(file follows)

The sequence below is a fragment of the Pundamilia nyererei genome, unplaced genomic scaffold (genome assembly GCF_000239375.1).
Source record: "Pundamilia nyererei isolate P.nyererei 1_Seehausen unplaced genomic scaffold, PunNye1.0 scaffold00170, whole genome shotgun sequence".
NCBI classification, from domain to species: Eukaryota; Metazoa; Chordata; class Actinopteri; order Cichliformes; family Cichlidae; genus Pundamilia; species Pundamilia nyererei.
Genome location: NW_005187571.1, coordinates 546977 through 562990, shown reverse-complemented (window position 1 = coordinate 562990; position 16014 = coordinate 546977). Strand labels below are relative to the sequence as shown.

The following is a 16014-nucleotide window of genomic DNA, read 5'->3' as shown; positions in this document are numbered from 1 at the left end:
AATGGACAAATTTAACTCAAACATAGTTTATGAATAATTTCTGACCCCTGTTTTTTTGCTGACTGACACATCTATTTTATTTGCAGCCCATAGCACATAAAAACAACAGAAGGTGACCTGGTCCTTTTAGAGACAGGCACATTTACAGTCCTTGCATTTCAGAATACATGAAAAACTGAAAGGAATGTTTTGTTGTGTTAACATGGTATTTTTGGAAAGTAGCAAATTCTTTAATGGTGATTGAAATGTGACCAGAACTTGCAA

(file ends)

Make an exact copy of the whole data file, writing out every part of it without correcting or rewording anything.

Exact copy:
The sequence below is a fragment of the Pundamilia nyererei genome, unplaced genomic scaffold (genome assembly GCF_000239375.1).
Source record: "Pundamilia nyererei isolate P.nyererei 1_Seehausen unplaced genomic scaffold, PunNye1.0 scaffold00170, whole genome shotgun sequence".
NCBI classification, from domain to species: Eukaryota; Metazoa; Chordata; class Actinopteri; order Cichliformes; family Cichlidae; genus Pundamilia; species Pundamilia nyererei.
Genome location: NW_005187571.1, coordinates 546977 through 562990, shown reverse-complemented (window position 1 = coordinate 562990; position 16014 = coordinate 546977). Strand labels below are relative to the sequence as shown.

The following is a 16014-nucleotide window of genomic DNA, read 5'->3' as shown; positions in this document are numbered from 1 at the left end:
AATGGACAAATTTAACTCAAACATAGTTTATGAATAATTTCTGACCCCTGTTTTTTTGCTGACTGACACATCTATTTTATTTGCAGCCCATAGCACATAAAAACAACAGAAGGTGACCTGGTCCTTTTAGAGACAGGCACATTTACAGTCCTTGCATTTCAGAATACATGAAAAACTGAAAGGAATGTTTTGTTGTGTTAACATGGTATTTTTGGAAAGTAGCAAATTCTTTAATGGTGATTGAAATGTGACCAGAACTTGCAA